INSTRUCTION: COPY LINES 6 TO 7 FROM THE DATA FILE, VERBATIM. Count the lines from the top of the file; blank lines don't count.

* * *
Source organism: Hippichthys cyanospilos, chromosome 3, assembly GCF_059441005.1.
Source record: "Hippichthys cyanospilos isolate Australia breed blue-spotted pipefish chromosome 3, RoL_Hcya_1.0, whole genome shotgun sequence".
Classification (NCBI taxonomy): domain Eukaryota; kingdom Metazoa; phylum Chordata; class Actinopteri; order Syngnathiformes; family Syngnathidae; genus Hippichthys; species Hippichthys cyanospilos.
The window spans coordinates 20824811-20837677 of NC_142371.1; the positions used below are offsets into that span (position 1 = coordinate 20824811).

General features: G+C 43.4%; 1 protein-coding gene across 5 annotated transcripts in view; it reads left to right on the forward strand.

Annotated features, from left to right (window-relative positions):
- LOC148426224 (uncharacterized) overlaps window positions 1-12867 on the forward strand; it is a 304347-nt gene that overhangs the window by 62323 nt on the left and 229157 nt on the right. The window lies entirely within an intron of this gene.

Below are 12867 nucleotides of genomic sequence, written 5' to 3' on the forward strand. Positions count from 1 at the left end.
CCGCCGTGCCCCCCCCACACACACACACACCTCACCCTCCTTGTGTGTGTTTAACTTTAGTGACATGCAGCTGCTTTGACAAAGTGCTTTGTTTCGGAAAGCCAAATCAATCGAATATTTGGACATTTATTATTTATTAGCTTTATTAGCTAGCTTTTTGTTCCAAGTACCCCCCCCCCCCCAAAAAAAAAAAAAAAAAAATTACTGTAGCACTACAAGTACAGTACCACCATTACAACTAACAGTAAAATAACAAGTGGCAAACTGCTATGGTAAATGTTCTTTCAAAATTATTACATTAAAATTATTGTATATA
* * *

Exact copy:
Annotated features, from left to right (window-relative positions):
- LOC148426224 (uncharacterized) overlaps window positions 1-12867 on the forward strand; it is a 304347-nt gene that overhangs the window by 62323 nt on the left and 229157 nt on the right. The window lies entirely within an intron of this gene.